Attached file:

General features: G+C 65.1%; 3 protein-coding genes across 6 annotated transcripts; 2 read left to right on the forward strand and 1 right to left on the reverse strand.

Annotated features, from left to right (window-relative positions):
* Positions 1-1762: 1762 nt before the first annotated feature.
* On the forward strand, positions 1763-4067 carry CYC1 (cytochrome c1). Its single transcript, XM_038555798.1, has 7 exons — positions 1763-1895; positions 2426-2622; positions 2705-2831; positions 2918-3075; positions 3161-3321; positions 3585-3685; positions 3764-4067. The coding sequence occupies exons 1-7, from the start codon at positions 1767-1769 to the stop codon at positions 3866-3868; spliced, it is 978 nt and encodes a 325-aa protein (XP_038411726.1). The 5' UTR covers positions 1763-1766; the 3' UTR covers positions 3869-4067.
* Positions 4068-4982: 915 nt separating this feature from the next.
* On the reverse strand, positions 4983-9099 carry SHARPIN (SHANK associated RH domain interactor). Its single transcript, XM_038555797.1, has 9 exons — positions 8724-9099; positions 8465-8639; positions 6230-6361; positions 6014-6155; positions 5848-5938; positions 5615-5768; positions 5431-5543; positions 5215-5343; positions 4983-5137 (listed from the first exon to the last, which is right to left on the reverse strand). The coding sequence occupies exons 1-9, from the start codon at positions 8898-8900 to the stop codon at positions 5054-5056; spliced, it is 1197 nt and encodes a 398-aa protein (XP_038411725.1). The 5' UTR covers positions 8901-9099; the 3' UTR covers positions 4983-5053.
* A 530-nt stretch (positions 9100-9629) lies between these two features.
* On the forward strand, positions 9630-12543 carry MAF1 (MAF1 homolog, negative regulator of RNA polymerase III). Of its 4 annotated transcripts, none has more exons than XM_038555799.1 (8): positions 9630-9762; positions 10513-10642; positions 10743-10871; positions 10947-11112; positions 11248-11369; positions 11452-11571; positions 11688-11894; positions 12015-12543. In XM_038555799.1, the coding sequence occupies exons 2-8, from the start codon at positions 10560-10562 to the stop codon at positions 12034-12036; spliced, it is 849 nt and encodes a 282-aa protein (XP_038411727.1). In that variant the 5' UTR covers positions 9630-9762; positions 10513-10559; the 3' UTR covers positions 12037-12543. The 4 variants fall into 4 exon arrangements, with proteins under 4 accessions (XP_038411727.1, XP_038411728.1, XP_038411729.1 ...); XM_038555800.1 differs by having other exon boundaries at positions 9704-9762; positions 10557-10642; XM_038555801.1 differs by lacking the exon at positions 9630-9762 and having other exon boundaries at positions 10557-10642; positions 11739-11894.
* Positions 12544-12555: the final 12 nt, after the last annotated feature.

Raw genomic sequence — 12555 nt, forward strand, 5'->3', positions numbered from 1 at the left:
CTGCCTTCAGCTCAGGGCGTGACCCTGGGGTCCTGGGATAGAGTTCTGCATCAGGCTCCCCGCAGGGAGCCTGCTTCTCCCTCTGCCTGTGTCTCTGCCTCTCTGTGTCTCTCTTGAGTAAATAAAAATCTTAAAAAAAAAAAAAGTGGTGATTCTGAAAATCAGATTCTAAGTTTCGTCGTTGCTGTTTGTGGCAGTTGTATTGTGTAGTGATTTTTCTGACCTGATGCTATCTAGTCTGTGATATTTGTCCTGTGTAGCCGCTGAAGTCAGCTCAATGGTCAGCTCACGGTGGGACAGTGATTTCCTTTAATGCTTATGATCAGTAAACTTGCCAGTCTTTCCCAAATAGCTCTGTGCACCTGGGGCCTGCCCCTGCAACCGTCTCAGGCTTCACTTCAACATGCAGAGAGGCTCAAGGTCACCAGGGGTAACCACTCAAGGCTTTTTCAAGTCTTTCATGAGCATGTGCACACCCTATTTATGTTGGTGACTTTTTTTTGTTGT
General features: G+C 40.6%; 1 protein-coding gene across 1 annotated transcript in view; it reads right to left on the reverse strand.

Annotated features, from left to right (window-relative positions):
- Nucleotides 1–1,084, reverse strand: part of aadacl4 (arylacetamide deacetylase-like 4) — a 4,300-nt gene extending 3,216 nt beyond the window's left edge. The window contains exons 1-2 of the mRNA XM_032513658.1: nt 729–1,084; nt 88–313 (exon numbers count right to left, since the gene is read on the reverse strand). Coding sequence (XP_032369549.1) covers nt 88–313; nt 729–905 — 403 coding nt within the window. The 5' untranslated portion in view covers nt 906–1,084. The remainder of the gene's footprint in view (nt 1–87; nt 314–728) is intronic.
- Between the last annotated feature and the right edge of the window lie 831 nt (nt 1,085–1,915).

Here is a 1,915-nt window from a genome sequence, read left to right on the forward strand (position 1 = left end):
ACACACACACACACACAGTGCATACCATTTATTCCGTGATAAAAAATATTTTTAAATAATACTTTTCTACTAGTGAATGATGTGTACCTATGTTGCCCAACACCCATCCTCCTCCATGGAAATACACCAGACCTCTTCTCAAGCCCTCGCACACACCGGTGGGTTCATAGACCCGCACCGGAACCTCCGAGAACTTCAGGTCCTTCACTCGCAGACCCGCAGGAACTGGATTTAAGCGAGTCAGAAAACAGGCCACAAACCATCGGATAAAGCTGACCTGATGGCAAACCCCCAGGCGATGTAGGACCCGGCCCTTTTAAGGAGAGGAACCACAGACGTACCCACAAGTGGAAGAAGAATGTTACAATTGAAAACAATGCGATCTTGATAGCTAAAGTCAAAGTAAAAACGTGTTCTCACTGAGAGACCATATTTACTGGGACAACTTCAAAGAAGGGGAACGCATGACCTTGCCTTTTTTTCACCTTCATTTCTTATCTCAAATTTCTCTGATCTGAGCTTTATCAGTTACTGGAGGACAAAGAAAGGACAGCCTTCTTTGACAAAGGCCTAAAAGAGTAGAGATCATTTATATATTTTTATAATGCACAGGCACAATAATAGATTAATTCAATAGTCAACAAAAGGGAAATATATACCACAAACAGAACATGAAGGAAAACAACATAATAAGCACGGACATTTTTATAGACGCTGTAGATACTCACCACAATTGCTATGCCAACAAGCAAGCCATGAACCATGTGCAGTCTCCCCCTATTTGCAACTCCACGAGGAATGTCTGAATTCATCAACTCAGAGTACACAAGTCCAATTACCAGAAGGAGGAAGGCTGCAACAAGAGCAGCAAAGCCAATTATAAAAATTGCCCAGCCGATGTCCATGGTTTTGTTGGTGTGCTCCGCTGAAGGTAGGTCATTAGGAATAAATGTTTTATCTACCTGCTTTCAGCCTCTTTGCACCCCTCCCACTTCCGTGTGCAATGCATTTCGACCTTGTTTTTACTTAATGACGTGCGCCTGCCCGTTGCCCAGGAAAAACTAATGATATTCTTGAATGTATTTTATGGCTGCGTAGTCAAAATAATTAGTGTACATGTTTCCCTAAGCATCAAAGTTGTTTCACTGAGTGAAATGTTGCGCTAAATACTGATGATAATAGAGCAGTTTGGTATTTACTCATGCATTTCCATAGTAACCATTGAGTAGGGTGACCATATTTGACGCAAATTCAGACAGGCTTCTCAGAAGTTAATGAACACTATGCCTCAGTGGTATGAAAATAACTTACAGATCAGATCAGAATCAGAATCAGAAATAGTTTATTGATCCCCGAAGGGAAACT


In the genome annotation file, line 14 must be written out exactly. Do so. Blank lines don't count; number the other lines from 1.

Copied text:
- Nucleotides 1–1,084, reverse strand: part of aadacl4 (arylacetamide deacetylase-like 4) — a 4,300-nt gene extending 3,216 nt beyond the window's left edge. The window contains exons 1-2 of the mRNA XM_032513658.1: nt 729–1,084; nt 88–313 (exon numbers count right to left, since the gene is read on the reverse strand). Coding sequence (XP_032369549.1) covers nt 88–313; nt 729–905 — 403 coding nt within the window. The 5' untranslated portion in view covers nt 906–1,084. The remainder of the gene's footprint in view (nt 1–87; nt 314–728) is intronic.